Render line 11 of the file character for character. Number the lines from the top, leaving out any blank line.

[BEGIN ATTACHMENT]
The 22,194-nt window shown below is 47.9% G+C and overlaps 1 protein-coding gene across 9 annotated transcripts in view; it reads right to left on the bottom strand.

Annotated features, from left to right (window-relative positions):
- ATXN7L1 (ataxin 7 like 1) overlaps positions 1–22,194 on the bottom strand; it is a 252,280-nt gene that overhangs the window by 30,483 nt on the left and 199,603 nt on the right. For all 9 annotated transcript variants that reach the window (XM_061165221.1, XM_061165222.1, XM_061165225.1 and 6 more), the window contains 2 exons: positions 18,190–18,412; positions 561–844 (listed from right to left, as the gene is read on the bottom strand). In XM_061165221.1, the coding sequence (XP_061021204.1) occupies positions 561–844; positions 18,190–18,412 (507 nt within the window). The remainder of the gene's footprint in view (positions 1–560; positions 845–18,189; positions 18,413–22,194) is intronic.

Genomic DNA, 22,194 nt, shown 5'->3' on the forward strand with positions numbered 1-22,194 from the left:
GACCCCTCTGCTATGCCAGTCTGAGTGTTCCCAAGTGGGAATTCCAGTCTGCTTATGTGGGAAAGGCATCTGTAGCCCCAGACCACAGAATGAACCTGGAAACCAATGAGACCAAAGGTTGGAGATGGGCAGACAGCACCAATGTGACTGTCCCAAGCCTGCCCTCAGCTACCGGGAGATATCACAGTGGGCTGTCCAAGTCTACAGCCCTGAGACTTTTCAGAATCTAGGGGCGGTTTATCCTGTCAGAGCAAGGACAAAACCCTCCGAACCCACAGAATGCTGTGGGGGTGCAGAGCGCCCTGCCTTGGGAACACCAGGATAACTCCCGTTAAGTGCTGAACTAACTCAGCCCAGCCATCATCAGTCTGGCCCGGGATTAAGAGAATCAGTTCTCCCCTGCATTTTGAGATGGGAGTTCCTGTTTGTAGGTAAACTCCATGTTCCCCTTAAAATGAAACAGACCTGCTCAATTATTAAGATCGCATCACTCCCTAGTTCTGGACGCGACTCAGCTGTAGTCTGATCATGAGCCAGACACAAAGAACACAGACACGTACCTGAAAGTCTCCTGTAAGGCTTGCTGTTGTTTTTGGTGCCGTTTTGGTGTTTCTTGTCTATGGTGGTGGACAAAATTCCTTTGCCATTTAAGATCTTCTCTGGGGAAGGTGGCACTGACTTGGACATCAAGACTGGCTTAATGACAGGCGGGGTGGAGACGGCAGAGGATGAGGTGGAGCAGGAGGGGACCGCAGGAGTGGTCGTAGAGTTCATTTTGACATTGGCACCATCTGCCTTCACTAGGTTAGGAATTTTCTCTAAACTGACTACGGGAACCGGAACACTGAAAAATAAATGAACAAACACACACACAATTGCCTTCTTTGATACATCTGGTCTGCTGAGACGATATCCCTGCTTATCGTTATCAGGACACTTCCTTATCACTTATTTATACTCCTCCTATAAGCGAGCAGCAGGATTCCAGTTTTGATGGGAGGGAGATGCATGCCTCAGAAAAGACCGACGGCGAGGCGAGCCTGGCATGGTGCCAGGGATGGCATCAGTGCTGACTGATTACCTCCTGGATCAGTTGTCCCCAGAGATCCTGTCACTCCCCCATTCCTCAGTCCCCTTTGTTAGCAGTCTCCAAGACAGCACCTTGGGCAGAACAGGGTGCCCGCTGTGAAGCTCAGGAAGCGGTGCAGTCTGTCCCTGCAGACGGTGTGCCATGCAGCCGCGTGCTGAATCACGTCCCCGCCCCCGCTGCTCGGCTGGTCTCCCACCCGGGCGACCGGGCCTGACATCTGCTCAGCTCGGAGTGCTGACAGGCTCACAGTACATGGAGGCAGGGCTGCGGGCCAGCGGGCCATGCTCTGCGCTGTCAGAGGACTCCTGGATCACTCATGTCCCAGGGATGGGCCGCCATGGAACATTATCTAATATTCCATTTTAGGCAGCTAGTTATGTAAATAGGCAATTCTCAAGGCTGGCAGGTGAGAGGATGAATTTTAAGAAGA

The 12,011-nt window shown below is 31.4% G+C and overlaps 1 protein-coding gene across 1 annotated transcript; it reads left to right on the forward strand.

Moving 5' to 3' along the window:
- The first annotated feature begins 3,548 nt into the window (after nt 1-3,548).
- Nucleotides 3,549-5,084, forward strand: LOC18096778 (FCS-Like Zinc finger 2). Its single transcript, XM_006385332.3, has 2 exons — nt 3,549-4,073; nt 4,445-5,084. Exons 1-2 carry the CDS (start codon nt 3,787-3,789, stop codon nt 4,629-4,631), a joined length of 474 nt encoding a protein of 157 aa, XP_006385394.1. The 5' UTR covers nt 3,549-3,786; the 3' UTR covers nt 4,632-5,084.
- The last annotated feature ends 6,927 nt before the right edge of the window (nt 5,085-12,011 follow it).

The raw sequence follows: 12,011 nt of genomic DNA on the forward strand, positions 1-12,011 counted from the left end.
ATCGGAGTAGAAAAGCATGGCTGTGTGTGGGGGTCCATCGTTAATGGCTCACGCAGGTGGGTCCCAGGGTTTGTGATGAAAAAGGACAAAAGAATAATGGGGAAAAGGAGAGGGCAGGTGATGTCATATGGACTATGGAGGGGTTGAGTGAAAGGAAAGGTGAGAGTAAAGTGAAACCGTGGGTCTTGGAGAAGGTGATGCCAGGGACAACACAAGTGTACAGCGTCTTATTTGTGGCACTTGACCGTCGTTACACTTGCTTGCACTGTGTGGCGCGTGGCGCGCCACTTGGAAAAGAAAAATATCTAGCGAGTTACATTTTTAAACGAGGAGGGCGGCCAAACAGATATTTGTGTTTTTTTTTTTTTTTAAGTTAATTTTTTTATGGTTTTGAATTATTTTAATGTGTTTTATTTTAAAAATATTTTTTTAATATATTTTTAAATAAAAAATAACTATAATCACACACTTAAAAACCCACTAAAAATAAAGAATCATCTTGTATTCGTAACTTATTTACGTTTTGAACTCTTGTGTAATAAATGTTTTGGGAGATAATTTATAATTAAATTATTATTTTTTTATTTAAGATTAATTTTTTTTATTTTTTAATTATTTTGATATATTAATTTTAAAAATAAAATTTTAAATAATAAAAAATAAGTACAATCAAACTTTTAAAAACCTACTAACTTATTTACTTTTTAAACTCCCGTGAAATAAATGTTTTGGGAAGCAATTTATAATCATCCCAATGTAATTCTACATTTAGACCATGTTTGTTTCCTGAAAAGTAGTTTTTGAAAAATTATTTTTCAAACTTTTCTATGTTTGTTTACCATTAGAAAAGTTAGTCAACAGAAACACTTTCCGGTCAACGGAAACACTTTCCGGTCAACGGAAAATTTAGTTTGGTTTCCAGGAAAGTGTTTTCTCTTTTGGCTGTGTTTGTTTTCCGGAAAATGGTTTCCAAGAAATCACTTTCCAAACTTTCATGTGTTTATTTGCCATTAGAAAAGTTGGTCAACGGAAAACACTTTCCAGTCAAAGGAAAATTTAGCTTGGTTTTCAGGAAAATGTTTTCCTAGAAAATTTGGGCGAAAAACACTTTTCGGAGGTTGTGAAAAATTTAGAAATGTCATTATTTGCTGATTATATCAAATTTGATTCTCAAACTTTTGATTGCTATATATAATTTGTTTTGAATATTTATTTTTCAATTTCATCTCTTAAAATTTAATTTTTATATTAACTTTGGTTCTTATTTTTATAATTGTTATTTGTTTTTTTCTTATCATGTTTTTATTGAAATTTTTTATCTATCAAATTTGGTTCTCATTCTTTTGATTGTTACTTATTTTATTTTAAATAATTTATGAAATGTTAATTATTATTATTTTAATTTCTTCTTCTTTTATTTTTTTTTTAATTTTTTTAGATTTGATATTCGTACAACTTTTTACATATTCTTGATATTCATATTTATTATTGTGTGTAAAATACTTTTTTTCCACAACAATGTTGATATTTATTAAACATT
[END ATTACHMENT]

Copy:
The raw sequence follows: 12,011 nt of genomic DNA on the forward strand, positions 1-12,011 counted from the left end.